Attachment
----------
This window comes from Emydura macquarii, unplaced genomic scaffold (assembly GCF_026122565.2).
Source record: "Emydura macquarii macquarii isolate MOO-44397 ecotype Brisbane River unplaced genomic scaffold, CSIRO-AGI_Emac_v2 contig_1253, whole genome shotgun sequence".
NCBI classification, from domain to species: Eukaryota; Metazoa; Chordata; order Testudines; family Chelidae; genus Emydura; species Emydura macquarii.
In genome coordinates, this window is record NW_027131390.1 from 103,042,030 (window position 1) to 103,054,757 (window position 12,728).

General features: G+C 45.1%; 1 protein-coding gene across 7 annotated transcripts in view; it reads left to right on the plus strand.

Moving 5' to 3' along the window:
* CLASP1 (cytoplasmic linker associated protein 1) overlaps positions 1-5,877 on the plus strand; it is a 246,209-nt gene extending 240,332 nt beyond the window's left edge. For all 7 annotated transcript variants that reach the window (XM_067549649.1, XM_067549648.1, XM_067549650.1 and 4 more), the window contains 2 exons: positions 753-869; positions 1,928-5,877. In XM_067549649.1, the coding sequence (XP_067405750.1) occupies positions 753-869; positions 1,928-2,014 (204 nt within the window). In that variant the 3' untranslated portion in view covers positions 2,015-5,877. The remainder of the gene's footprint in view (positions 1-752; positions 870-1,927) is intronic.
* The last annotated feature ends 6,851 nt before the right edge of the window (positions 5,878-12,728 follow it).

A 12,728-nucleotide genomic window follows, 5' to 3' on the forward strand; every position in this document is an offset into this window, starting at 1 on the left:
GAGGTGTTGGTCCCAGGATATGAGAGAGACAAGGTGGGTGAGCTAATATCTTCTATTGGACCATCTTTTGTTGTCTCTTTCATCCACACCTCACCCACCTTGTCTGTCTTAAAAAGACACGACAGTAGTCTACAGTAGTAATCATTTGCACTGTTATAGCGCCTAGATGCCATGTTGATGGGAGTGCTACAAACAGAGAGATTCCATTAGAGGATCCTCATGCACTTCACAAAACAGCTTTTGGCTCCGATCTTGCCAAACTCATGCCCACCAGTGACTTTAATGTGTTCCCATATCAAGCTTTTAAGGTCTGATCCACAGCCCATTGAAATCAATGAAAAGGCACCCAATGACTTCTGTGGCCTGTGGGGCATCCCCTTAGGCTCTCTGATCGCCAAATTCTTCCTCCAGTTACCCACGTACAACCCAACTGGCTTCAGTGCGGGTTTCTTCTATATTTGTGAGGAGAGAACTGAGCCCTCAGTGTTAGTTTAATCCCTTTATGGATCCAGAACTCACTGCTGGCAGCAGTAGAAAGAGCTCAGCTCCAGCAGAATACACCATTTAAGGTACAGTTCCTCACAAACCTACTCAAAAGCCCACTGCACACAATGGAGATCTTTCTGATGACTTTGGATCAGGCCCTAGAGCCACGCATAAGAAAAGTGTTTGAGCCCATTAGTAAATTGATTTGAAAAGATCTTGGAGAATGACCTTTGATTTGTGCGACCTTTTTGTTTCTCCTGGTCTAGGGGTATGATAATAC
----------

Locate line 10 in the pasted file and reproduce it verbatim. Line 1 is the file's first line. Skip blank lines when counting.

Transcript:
GAGGTGTTGGTCCCAGGATATGAGAGAGACAAGGTGGGTGAGCTAATATCTTCTATTGGACCATCTTTTGTTGTCTCTTTCATCCACACCTCACCCACCTTGTCTGTCTTAAAAAGACACGACAGTAGTCTACAGTAGTAATCATTTGCACTGTTATAGCGCCTAGATGCCATGTTGATGGGAGTGCTACAAACAGAGAGATTCCATTAGAGGATCCTCATGCACTTCACAAAACAGCTTTTGGCTCCGATCTTGCCAAACTCATGCCCACCAGTGACTTTAATGTGTTCCCATATCAAGCTTTTAAGGTCTGATCCACAGCCCATTGAAATCAATGAAAAGGCACCCAATGACTTCTGTGGCCTGTGGGGCATCCCCTTAGGCTCTCTGATCGCCAAATTCTTCCTCCAGTTACCCACGTACAACCCAACTGGCTTCAGTGCGGGTTTCTTCTATATTTGTGAGGAGAGAACTGAGCCCTCAGTGTTAGTTTAATCCCTTTATGGATCCAGAACTCACTGCTGGCAGCAGTAGAAAGAGCTCAGCTCCAGCAGAATACACCATTTAAGGTACAGTTCCTCACAAACCTACTCAAAAGCCCACTGCACACAATGGAGATCTTTCTGATGACTTTGGATCAGGCCCTAGAGCCACGCATAAGAAAAGTGTTTGAGCCCATTAGTAAATTGATTTGAAAAGATCTTGGAGAATGACCTTTGATTTGTGCGACCTTTTTGTTTCTCCTGGTCTAGGGGTATGATAATAC